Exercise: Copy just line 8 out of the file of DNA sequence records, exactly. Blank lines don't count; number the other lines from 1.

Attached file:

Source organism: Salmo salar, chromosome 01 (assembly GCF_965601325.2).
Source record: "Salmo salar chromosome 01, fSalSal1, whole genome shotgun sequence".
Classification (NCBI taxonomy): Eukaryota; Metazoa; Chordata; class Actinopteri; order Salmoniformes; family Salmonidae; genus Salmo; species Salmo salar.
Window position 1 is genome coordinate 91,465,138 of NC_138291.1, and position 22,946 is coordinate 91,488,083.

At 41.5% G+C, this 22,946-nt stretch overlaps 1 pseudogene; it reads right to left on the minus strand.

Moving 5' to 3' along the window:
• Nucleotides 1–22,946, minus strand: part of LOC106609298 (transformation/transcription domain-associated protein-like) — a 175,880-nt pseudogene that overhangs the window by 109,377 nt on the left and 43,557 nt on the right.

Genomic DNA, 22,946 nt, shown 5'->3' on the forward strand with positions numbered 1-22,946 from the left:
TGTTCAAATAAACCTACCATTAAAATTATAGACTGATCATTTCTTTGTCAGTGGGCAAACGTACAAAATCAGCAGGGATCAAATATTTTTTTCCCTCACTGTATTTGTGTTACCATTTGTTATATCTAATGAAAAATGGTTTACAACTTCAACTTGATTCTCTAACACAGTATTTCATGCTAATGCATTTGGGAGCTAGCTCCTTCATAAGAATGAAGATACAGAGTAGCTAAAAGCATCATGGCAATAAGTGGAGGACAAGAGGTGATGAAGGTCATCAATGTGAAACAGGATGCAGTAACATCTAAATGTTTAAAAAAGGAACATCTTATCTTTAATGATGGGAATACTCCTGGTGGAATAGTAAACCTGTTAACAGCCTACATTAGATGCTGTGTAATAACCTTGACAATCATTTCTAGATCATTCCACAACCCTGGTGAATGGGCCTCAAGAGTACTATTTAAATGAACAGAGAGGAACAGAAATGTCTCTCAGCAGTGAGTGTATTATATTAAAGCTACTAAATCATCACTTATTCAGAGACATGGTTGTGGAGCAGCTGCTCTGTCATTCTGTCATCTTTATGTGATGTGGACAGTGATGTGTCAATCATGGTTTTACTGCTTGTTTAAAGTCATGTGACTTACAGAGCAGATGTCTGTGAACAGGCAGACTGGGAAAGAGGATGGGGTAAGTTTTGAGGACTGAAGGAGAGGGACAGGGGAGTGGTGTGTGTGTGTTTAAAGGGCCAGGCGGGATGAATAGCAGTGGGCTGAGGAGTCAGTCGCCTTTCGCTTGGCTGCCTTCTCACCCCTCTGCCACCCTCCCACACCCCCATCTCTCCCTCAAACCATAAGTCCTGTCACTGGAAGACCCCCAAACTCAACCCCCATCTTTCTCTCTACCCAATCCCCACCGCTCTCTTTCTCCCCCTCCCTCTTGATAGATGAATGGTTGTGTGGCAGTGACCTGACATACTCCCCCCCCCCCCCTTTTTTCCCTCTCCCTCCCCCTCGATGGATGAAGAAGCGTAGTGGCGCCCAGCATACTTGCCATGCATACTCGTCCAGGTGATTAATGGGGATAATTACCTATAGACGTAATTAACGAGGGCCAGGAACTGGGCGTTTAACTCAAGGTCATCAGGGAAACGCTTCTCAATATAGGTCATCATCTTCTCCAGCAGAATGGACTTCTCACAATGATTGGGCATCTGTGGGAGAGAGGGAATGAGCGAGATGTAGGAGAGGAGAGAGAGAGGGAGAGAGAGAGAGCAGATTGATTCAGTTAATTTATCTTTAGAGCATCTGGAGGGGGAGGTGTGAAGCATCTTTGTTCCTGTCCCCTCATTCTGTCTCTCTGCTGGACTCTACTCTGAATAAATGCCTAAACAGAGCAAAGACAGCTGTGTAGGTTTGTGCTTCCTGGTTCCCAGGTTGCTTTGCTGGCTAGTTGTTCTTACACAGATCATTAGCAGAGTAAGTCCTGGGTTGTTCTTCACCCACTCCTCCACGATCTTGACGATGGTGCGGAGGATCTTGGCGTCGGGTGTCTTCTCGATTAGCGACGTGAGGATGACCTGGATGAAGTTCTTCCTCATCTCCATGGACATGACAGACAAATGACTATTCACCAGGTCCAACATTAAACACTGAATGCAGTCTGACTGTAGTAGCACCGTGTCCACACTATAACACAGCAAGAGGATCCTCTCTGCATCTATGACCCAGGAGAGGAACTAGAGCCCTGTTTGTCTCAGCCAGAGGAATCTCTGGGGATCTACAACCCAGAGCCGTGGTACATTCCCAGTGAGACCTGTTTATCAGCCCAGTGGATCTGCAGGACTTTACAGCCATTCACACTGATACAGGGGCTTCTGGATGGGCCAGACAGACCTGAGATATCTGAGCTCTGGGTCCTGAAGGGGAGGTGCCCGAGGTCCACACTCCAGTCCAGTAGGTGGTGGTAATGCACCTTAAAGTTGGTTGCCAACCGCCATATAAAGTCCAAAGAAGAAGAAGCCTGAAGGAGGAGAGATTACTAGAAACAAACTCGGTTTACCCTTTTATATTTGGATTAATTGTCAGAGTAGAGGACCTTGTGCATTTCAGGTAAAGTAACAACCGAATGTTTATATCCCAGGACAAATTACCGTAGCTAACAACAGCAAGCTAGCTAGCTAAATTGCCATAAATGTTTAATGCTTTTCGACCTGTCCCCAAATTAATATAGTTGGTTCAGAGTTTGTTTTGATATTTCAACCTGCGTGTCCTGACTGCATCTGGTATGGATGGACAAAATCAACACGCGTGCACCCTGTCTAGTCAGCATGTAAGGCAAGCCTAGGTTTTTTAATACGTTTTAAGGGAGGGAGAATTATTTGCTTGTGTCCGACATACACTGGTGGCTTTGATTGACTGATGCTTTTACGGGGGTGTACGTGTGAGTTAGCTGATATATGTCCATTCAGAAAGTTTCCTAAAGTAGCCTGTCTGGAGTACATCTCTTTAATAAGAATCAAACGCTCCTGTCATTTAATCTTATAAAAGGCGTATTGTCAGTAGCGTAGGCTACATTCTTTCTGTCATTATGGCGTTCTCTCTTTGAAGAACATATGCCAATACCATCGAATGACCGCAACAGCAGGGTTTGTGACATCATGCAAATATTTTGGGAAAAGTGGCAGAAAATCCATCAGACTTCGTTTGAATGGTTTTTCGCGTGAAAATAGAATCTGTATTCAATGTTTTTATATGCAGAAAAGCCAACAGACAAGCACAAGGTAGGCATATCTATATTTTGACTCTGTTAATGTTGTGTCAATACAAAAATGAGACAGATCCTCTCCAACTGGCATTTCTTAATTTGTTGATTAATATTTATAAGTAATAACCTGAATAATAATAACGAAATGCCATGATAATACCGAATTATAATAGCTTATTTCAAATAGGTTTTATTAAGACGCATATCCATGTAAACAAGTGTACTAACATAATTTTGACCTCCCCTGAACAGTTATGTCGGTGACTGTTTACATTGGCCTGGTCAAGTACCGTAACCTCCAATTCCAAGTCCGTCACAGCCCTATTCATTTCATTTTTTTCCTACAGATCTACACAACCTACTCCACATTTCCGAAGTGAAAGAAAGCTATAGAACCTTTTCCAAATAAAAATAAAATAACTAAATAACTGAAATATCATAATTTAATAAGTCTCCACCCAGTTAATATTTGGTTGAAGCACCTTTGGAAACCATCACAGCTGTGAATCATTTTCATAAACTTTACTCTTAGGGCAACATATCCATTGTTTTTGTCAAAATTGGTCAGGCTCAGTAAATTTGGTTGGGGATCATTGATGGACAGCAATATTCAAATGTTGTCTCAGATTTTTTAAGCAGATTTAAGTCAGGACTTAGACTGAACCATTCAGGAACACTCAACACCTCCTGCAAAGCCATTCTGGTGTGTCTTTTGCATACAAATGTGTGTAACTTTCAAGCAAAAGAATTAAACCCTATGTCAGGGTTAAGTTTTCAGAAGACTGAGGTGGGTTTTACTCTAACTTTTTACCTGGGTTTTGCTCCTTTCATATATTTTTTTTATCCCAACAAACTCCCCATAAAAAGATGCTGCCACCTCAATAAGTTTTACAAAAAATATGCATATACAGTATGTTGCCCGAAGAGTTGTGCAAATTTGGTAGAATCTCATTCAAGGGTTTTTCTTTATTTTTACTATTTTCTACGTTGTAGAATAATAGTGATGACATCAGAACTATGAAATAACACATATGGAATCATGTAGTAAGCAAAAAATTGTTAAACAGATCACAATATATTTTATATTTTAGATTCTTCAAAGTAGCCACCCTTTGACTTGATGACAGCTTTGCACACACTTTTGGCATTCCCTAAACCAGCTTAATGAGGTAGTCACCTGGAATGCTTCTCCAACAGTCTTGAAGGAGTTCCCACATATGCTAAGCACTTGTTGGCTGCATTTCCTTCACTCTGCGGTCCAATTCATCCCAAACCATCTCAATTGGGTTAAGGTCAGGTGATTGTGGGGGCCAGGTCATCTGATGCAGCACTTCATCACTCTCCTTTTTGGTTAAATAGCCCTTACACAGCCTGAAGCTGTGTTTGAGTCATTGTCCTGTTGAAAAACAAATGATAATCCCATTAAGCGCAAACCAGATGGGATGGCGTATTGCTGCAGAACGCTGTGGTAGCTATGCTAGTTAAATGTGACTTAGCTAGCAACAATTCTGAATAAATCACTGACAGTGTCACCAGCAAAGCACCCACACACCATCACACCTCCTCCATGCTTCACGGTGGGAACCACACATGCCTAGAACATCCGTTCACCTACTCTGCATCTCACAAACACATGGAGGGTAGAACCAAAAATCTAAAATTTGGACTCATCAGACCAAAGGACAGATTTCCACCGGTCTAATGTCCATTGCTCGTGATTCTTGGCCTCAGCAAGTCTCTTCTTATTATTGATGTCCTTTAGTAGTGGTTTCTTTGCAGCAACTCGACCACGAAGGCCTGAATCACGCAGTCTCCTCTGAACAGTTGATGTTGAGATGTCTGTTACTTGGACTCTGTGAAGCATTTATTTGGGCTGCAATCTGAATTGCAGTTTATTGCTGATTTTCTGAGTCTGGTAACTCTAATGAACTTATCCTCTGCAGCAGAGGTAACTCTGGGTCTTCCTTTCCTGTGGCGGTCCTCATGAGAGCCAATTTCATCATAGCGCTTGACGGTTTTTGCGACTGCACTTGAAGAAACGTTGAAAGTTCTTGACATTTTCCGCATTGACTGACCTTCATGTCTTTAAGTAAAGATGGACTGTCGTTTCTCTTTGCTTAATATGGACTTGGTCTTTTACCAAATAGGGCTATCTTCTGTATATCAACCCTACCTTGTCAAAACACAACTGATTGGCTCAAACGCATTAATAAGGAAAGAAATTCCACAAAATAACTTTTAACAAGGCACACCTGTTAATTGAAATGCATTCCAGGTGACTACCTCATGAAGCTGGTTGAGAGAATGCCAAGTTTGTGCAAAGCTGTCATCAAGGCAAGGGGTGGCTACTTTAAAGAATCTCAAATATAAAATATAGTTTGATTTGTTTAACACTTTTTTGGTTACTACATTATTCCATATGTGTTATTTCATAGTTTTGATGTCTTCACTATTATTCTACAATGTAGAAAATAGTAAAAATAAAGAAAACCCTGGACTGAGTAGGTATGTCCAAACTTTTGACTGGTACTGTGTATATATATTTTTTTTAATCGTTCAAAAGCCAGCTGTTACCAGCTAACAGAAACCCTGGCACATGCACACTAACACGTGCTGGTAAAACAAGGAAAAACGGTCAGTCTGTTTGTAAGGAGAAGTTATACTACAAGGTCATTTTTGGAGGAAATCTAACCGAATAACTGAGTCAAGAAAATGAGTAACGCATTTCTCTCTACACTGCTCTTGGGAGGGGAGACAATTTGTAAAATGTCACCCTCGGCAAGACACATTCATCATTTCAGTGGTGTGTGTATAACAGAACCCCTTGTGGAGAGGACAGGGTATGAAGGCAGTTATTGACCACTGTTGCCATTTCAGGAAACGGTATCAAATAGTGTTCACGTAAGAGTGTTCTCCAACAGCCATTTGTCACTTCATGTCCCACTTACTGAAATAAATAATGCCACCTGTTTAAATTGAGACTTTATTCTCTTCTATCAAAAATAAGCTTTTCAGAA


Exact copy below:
Genomic DNA, 22,946 nt, shown 5'->3' on the forward strand with positions numbered 1-22,946 from the left: